Emergency Response

It happened at 3.30 am on the 3rd of June 2010.  Florina, 24 year old female student was driving her small car when it was involved in an accident with another car and a lorry.  A passerby, Teo, saw that she was trapped in the wreckage and more ominously, there were sparks coming from the underside of the car.

With her screams for help ringing in his ear, he drove to a nearby petrol station with the intention of borrowing a fire extinguisher.  He found two attendants inside the locked office.  The two attendants refused to let Teo in and also refused to lend him the fire extinguisher.  He then tried to buy the extinguisher outright but again the attendants refused.  The attendants were suspicious about Teo’s story and were concerned that it may be a ploy to rob the petrol station.  Teo tried his best to plead with them and also to convince them he was telling the truth by offering to leave his identification card but to no avail.

Teo returned to the accident scene and was powerless as he watched the car catch fire and Florina was burned to death.


News of what had happened spread rapidly on the internet through Facebook and other networks.  The petrol station was part of the BHP chain and soon bloggers were calling for a campaign to Boycott InHumane Petrol.

However, the opinion was divided.  Some felt that there was no excuse for not responding to save someone’s life in an emergency.  However, others felt that the two attendants were understandably and merely reacting to instructions given to them by their employers in response to recent robberies at petrol stations in the early morning.

What do you think?

I had a similar experience more than 10 years ago.  I drove past a man who was lying on the ground in a side lane, apparently suffering from a heart attack.  I stopped my car and immediately flagged down a couple of policemen on motorcycles.  When I explained to them what happened, they told me they could call for an ambulance but it might take too long to come and save the man.  They urged me to put the man into my car and take him to the hospital.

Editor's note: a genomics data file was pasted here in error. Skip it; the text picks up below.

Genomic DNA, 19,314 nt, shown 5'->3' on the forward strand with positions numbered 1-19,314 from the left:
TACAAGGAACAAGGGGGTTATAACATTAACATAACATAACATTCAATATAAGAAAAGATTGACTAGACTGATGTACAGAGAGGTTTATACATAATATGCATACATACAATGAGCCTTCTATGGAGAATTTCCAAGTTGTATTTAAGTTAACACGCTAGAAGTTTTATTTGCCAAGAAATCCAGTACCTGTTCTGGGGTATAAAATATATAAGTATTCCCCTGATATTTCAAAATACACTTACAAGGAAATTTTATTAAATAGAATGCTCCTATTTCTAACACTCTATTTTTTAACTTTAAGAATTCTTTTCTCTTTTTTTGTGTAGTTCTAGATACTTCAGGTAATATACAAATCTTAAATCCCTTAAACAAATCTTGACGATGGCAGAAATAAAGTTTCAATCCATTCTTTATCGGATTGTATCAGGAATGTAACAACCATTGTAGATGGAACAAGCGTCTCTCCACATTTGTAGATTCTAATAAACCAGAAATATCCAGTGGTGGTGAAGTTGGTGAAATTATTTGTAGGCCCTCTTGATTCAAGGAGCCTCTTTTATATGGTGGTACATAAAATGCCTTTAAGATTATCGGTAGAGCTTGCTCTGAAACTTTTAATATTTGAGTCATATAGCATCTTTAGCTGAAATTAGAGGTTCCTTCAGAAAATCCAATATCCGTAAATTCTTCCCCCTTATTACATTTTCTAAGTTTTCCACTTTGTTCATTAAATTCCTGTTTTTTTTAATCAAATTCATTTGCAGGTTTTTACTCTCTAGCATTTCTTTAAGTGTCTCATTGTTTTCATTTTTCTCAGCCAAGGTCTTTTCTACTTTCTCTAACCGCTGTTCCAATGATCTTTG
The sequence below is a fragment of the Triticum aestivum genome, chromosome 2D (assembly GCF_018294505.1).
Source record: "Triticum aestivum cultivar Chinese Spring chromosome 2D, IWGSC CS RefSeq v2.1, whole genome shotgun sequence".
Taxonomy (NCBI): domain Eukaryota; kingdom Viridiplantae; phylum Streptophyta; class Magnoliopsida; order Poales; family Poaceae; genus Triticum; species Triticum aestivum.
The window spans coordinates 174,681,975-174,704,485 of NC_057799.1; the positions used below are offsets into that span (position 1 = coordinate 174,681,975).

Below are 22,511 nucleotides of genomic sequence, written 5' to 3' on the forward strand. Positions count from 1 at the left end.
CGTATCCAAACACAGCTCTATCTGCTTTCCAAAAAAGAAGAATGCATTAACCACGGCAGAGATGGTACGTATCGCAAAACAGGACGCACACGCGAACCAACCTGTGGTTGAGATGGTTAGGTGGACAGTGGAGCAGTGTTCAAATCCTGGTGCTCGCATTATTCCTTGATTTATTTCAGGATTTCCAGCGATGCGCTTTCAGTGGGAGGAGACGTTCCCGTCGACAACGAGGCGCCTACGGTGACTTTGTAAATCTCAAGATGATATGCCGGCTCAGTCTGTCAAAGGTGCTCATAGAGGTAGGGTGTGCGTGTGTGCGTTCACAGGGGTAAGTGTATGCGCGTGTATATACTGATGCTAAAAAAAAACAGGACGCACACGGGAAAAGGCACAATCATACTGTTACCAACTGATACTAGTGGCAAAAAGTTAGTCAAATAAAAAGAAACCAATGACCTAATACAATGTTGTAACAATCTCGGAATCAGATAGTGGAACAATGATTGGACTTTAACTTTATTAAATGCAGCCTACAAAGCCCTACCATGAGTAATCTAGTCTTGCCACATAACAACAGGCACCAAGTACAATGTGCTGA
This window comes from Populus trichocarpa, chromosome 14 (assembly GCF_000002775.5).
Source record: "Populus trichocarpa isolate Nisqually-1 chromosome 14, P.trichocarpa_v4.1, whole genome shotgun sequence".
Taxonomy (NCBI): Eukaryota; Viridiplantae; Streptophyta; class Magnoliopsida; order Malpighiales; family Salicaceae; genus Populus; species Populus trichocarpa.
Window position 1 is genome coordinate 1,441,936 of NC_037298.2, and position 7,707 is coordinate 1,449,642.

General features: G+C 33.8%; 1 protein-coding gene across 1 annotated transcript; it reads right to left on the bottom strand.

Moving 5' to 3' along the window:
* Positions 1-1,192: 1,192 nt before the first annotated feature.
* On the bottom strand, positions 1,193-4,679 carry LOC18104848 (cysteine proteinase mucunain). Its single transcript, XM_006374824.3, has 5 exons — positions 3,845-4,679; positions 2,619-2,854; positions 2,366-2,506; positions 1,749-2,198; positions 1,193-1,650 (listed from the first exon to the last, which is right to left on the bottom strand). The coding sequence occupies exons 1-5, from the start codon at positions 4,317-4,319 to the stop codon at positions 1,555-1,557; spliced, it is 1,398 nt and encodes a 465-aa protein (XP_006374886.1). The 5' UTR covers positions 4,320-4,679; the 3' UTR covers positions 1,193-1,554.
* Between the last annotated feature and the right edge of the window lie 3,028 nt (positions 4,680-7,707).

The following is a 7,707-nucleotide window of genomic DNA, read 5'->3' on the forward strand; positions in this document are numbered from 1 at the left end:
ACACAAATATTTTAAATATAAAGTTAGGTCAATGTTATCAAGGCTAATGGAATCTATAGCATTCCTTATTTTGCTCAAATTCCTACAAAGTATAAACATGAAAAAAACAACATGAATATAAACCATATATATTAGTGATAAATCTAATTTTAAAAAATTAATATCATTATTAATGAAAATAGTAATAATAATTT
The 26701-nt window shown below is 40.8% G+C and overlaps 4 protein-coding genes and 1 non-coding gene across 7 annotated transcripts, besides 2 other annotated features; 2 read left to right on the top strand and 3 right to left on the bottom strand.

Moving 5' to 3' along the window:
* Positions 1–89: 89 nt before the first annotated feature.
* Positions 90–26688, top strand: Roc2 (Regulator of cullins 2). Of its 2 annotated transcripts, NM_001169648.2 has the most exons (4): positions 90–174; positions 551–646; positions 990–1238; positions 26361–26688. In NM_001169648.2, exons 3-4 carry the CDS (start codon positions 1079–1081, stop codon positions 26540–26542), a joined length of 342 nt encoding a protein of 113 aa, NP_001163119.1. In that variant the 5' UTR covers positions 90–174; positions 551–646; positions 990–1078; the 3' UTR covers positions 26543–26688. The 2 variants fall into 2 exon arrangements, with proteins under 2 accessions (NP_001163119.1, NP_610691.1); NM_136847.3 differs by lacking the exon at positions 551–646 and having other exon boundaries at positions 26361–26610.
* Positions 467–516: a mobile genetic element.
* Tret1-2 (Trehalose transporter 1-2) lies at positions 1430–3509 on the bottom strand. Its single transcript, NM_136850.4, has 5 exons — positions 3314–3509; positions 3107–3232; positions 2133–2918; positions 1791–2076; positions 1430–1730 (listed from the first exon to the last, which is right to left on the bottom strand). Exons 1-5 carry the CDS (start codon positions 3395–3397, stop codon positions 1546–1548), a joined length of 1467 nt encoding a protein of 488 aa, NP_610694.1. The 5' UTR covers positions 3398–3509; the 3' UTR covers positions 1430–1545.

I agreed and we placed the man in the back seat of the car.  I then told the policemen that I planned to drive a short 5 minutes away to a doctor’s clinic so that the man can get medical help more rapidly (the hospital was 15-20 minutes away).  They agreed.

When I reached the clinic, two of the doctors and a nurse were actually outside having a cigarette break as they had no patients waiting at that time.  I got down and told them about the man in my car.  To my horror, the doctors looked in and with out even examining the patient,  told me I would have to go to the hospital.

I was shocked and insisted that they treat him.  One of the doctors then asked me if I was an immediate relative (it was quite obvious that I was not as the man was Malay and I was Chinese).  When I confirmed that I was not, she told me that unless the immediate family requests for treatment, they could get into legal problems.  Again no pleading could shift them as they continued to puff on their cigarettes.

I was left with no choice.  After wasting precious time arguing with the clinic doctors, I drove to the nearest hospital with police motorcycle escort.  Sometime during this journey, the man stopped breathing and they failed to revive him in the hospital.

I later told this story to the police and to the man’s relatives and they all seemed to accept it as “fate”.    I even talked to some doctor friends and they merely said that it was the way things are and the only advice they could offer was that in case of an emergency always head directly to a government hospital and not a private clinic or hospital as they latter often do turn away patients who are too seriously ill to avoid legal issues.

All I can say is that the way things are stinks.


11 thoughts on “Emergency Response”

  1. Thats true enough but you hear stories all the time about people doing good and saving lives. I don’t know what we can do to get people to always try and help.
    We can’t get to a point where we don’t help even if others won’t. We can’t let bad win over good.
    I guess it is the human race and it isn’t perfect.